Field is empty
close search

Diversity in connectivity – what is it, why it matters, and how to achieve it?

This is why many businesses secure themselves with a secondary or backup link for their business connectivity, so operations can continue when the first line fails. But that’s not always enough, as it may be the case that your secondary line is identical to the primary in terms of path, provider, or technology. Two lines sharing the same infrastructure will equally fail in case of physical damage –this is where diversity comes in.

What is diversity?

Both a secondary and a diverse connection aim to enhance reliability and uptime. The difference is that diversity offers more than just the backup, but a completely different pathway, technology, or method from the primary connection.

Imagine a company has its primary internet connection provided through a fiber-optic cable that enters their building from street A. Under normal circumstances, this connection is fast and reliable. However, to protect some business-critical applications from suffering downtime, the company sets up a diverse connection with an LTE wireless link entering the building from street B. This will ensure that if any issue affects the physical cables, the wireless connection will remain active, providing internet access to the company. This setup reduces the risk of complete service interruption, as the two connections are unlikely to fail simultaneously due to their differing natures and entry points.  

Types of diversity

Choosing a different technology (e.g., wired as primary and wireless as a secondary line) is only one type of diversity. As you may have guessed, there are more. Here, we explain the most common ones:

  • Service Provider (ISP) diversity.- Diversity is achieved using different ISPs, but may use the same last-mile provider and local physical infrastructure. Although the access path to the site could be the same, the local ISP provider, IP addresses, and internet gateways are diverse.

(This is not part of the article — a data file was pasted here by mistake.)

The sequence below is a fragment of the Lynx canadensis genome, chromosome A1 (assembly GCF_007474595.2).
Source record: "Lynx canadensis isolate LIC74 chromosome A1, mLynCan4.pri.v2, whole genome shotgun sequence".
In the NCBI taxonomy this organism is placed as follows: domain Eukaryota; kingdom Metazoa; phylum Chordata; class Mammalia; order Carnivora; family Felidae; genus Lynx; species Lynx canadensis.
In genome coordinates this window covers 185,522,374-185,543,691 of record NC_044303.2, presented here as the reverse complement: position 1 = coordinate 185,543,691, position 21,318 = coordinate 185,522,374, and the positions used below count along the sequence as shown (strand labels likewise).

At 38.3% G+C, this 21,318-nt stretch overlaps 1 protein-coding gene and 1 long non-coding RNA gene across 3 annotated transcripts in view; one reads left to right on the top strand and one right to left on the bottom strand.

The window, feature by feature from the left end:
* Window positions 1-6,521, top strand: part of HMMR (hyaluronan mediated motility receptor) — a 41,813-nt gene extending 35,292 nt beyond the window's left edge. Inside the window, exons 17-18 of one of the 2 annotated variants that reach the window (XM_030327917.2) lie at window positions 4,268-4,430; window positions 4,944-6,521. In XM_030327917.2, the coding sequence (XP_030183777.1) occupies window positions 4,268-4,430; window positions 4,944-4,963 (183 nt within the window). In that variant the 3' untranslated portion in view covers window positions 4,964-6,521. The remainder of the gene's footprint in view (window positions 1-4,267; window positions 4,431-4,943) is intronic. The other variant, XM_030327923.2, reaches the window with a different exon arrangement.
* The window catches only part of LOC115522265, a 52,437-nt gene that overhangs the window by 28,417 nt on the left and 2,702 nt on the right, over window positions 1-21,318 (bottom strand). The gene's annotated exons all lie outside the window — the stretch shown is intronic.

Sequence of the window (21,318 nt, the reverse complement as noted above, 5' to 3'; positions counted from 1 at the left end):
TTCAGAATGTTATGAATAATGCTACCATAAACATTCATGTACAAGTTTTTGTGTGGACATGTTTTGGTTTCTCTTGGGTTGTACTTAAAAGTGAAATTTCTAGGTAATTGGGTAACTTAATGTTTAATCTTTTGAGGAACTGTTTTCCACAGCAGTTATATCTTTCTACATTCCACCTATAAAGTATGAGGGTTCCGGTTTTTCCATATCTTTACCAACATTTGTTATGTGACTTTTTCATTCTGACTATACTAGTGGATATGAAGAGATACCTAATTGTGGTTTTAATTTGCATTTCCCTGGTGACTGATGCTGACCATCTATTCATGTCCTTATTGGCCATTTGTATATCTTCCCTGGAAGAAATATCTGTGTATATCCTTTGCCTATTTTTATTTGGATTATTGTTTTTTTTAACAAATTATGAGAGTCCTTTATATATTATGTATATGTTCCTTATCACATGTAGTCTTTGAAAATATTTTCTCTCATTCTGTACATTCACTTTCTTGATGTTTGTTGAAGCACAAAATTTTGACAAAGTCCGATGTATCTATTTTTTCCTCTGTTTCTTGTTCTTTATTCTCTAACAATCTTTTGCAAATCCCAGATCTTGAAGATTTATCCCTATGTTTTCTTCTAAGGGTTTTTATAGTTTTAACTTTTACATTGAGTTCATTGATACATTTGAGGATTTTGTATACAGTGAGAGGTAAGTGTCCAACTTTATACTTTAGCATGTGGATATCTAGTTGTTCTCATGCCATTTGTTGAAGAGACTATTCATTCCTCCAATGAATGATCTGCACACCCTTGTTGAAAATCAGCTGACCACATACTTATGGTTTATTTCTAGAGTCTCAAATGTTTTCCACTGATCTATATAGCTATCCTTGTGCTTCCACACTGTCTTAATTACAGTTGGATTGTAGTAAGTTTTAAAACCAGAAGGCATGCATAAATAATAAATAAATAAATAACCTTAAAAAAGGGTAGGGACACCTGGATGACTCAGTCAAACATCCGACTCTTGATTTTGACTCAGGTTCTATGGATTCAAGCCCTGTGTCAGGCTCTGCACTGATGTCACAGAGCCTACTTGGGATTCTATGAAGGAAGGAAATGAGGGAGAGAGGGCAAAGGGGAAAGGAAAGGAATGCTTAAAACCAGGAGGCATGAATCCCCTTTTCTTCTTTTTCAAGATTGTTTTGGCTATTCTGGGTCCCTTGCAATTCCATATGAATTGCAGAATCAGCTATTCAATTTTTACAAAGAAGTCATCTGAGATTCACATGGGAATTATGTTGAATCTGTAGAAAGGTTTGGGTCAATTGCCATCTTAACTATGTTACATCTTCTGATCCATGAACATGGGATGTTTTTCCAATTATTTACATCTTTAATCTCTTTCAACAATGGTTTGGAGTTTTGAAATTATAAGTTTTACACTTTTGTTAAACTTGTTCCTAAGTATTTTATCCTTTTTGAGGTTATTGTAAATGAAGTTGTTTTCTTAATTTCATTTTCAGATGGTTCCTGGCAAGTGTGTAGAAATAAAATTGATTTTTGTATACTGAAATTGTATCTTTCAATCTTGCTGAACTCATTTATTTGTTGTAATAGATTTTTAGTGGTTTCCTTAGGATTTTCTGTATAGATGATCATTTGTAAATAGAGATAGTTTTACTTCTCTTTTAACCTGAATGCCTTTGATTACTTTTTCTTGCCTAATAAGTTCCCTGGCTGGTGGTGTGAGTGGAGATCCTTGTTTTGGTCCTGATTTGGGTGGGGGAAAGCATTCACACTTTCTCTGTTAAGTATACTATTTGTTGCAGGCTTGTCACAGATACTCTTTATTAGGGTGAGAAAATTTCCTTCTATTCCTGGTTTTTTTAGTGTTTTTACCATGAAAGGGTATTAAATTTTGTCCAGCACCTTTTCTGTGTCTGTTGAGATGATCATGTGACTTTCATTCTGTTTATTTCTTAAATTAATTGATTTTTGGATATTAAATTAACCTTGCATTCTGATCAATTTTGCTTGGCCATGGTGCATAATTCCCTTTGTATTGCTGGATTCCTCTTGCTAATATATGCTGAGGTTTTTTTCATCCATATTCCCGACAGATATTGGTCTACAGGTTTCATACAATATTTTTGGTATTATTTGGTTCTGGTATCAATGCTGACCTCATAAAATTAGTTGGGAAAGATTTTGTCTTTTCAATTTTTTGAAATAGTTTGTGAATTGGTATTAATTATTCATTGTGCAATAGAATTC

• Technology diversity.- Two services are delivered using a different path based on different access technologies (like the example above). Diversity is achieved across last-mile technology, local providers, IP addresses, and internet gateway.
  • Last-mile diversity.- Two services are delivered using different last-mile providers. The physical path or conduit onto the site might be (but isn’t always) the same. This setup can be contracted using the same local ISP with the same upstream internet gateway to allow for seamless failover between the two paths
  • Full diversity.- Two services for a site are delivered using diverse last-mile providers and ISP providers with separate IP addresses and internet gateways. The physical path or conduit onto the site and the local metro can be the same, but full path diversity (different entrance points into the site) can also be achieved to offer the highest level of diversity.

Sounds easy, I’ll take care of it

While, in theory, it may sound as easy as just hiring two different providers or selecting two different access technologies, achieving a truly diverse connection isn’t always as straightforward. A few common challenges:

  • Handling multiple ISPs to achieve ISP diversity requires additional time for sourcing, onboarding, and managing your ISPs. This complexity grows with the size of your company, the number of sites, or the geographical scope.
  • Different technologies may imply, in addition to dealing with different providers, having to consider different SLAs or compromising on less bandwidth for the secondary line. Further, integrating different technologies into a seamless network can be technically challenging, resulting in longer lead times or higher costs.
  • In some regions, local regulations may prevent the construction of new infrastructure or the use of certain technologies, limiting your options.
  • The lack of market insight adds to the complexity, demanding extra procurement time when evaluating local ISPs to ensure they can provide the levels of diversity you need. Different ISPs may share the same infrastructure or converge at a point susceptible to a common failure. Not knowing this can impact your choice.
  • Site SLAs add the capability to have a single availability SLA on a per-site level instead of on a per-service level, guaranteeing your business’s availability. However, this is difficult to achieve when contracting from two different providers.

But wait. When there are challenges, we see opportunity. Luckily, we know a way or two to help you achieve diversity for your global sites – without the headache.

Diversity with just a few clicks